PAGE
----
Sermon 3 – Thoughts about The Bible

Bible readers should take seriously what they read, but not too seriously.

The earth looked round to Columbus

The Old Fool believes that if he were to preach for another lifetime the Bible could be the basis for his sermonizing. The Old Fool takes the Bible seriously. He has learned also not to take his present understanding of the Bible to be his final understanding of it.

The Old Fool urges you to take the Bible seriously, but to accept the probility that your  understanding of it will be altered in the future. It is said that even Jesus grew in understanding.

In the past, the Bible was commonly believed to be an inspired word, word by word, by God from God.  The people did not learn from the experience of past generations who insisted in vain that the earth was the center of the universe, and flat, because the Bible said so.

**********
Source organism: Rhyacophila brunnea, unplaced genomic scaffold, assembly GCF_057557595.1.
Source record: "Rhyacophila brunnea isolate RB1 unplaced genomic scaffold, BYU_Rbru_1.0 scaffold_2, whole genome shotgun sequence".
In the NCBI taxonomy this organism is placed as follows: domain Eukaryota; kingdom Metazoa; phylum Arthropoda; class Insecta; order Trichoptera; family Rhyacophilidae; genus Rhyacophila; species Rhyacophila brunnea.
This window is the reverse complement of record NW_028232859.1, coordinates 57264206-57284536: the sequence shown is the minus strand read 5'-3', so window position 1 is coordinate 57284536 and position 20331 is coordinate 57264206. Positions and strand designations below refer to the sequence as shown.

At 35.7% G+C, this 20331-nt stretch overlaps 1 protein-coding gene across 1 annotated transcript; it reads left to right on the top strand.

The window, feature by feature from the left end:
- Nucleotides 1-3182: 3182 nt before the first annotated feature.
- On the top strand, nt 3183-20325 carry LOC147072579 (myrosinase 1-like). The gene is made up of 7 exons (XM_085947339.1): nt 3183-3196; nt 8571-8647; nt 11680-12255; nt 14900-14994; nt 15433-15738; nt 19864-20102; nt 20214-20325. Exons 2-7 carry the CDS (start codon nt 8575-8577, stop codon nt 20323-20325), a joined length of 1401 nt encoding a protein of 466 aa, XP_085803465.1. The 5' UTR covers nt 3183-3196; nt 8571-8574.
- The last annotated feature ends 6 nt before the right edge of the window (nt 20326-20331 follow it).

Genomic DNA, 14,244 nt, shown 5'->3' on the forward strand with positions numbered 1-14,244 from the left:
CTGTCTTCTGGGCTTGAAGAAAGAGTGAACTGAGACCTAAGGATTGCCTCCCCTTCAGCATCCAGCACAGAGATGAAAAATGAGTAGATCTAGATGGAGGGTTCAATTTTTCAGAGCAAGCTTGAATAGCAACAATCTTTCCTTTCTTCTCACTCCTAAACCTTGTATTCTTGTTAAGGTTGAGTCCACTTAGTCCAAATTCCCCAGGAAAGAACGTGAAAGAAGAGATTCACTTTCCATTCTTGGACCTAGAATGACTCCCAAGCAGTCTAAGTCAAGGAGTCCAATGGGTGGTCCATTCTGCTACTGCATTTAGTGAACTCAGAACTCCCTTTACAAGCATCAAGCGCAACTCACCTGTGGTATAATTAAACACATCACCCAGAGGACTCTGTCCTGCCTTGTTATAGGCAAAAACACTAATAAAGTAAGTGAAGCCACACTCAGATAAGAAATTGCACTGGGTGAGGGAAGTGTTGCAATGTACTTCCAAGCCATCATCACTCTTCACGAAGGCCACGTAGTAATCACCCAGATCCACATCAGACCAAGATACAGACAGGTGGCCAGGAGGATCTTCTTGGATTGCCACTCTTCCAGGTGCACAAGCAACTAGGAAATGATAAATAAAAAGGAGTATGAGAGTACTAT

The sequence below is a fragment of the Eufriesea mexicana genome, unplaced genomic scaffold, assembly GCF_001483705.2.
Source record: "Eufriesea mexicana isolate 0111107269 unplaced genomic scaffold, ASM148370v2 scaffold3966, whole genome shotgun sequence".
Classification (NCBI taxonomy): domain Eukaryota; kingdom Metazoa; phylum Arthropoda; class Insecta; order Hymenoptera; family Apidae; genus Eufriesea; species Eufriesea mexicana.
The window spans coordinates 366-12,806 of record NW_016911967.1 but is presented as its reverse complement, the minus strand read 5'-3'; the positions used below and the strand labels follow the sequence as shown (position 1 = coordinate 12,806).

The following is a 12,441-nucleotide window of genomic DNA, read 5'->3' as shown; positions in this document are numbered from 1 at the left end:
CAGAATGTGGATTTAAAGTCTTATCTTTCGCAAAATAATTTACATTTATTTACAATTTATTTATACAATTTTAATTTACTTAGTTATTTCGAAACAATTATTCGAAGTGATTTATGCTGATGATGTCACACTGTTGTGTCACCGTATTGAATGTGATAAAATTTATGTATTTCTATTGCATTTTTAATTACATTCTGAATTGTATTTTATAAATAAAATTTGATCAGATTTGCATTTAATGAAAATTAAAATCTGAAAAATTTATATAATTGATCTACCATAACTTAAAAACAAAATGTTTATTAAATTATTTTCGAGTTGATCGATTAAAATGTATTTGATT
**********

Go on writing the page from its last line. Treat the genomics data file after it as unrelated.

The Bible was taken too literally and the growing evidence about the roundness of the earth and the movements of stars and planets in space were ignored.

A believer who takes the Bible too seriously runs a risk. He may cause the Bible to be scorned as superstition and its future readers to be indifferent to it. To hold on to a supposed fact after it has been proven false is like concealing a poison pill in the truth. Parents who take the Bible too seriously ought to not expect their children to respect it for long.

In his next post The Old Fool teaches his congregation how to study the BibleThis may be the time to introduce your doubting friends to The Old Fool’s website:

About Martin Lehman

I was born 92 years ago, the son of a Mennonite pastor and organic gardener in Franklin County, Pennsylvania. At age 10 I was baptized as a member of the Marion Mennonite Church. I own the "Old Fool" moniker because I want to walk the Jesus Way even though the world and much of the church takes me as a fool for doing so. In my life I have moved from being a young conservative to an elderly radical. I tell that story in My Faith Journey posted on my website.
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